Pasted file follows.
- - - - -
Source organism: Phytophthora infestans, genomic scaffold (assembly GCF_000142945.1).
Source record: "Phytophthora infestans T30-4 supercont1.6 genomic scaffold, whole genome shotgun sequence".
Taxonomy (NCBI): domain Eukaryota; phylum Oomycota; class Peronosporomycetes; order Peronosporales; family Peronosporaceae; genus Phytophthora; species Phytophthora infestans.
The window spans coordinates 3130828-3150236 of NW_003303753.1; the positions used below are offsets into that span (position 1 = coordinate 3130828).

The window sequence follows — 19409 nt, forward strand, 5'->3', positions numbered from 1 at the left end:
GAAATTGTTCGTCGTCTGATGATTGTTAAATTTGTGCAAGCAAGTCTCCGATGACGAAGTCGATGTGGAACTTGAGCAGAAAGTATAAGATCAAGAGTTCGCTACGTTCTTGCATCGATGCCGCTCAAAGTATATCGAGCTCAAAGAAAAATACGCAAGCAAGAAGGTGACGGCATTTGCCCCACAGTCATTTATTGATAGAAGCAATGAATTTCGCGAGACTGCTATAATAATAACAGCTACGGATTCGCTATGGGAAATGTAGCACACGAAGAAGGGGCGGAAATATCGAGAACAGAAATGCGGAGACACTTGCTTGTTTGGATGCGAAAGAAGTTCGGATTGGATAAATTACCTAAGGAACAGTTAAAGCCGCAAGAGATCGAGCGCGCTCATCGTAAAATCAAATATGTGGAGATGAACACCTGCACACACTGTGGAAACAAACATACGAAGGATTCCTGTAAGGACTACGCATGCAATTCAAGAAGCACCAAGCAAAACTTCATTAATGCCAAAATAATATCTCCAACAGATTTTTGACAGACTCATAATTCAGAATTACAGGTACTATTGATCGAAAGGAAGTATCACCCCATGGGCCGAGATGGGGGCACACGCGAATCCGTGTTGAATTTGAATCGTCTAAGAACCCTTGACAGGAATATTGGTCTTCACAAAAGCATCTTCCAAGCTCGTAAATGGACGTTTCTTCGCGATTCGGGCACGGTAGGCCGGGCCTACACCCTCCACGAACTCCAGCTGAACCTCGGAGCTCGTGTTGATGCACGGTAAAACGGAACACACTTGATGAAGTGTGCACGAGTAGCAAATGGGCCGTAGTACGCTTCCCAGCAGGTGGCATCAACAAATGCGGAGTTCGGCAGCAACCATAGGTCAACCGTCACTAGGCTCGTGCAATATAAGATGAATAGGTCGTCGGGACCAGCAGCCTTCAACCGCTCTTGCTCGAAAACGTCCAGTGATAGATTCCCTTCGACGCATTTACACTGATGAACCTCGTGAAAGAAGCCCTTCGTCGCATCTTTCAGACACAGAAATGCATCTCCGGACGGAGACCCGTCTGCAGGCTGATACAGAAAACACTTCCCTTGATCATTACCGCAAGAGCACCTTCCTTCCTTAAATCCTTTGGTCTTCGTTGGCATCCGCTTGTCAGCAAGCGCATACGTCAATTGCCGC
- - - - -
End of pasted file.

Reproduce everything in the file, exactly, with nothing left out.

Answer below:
Source organism: Phytophthora infestans, genomic scaffold (assembly GCF_000142945.1).
Source record: "Phytophthora infestans T30-4 supercont1.6 genomic scaffold, whole genome shotgun sequence".
Taxonomy (NCBI): domain Eukaryota; phylum Oomycota; class Peronosporomycetes; order Peronosporales; family Peronosporaceae; genus Phytophthora; species Phytophthora infestans.
The window spans coordinates 3130828-3150236 of NW_003303753.1; the positions used below are offsets into that span (position 1 = coordinate 3130828).

The window sequence follows — 19409 nt, forward strand, 5'->3', positions numbered from 1 at the left end:
GAAATTGTTCGTCGTCTGATGATTGTTAAATTTGTGCAAGCAAGTCTCCGATGACGAAGTCGATGTGGAACTTGAGCAGAAAGTATAAGATCAAGAGTTCGCTACGTTCTTGCATCGATGCCGCTCAAAGTATATCGAGCTCAAAGAAAAATACGCAAGCAAGAAGGTGACGGCATTTGCCCCACAGTCATTTATTGATAGAAGCAATGAATTTCGCGAGACTGCTATAATAATAACAGCTACGGATTCGCTATGGGAAATGTAGCACACGAAGAAGGGGCGGAAATATCGAGAACAGAAATGCGGAGACACTTGCTTGTTTGGATGCGAAAGAAGTTCGGATTGGATAAATTACCTAAGGAACAGTTAAAGCCGCAAGAGATCGAGCGCGCTCATCGTAAAATCAAATATGTGGAGATGAACACCTGCACACACTGTGGAAACAAACATACGAAGGATTCCTGTAAGGACTACGCATGCAATTCAAGAAGCACCAAGCAAAACTTCATTAATGCCAAAATAATATCTCCAACAGATTTTTGACAGACTCATAATTCAGAATTACAGGTACTATTGATCGAAAGGAAGTATCACCCCATGGGCCGAGATGGGGGCACACGCGAATCCGTGTTGAATTTGAATCGTCTAAGAACCCTTGACAGGAATATTGGTCTTCACAAAAGCATCTTCCAAGCTCGTAAATGGACGTTTCTTCGCGATTCGGGCACGGTAGGCCGGGCCTACACCCTCCACGAACTCCAGCTGAACCTCGGAGCTCGTGTTGATGCACGGTAAAACGGAACACACTTGATGAAGTGTGCACGAGTAGCAAATGGGCCGTAGTACGCTTCCCAGCAGGTGGCATCAACAAATGCGGAGTTCGGCAGCAACCATAGGTCAACCGTCACTAGGCTCGTGCAATATAAGATGAATAGGTCGTCGGGACCAGCAGCCTTCAACCGCTCTTGCTCGAAAACGTCCAGTGATAGATTCCCTTCGACGCATTTACACTGATGAACCTCGTGAAAGAAGCCCTTCGTCGCATCTTTCAGACACAGAAATGCATCTCCGGACGGAGACCCGTCTGCAGGCTGATACAGAAAACACTTCCCTTGATCATTACCGCAAGAGCACCTTCCTTCCTTAAATCCTTTGGTCTTCGTTGGCATCCGCTTGTCAGCAAGCGCATACGTCAATTGCCGC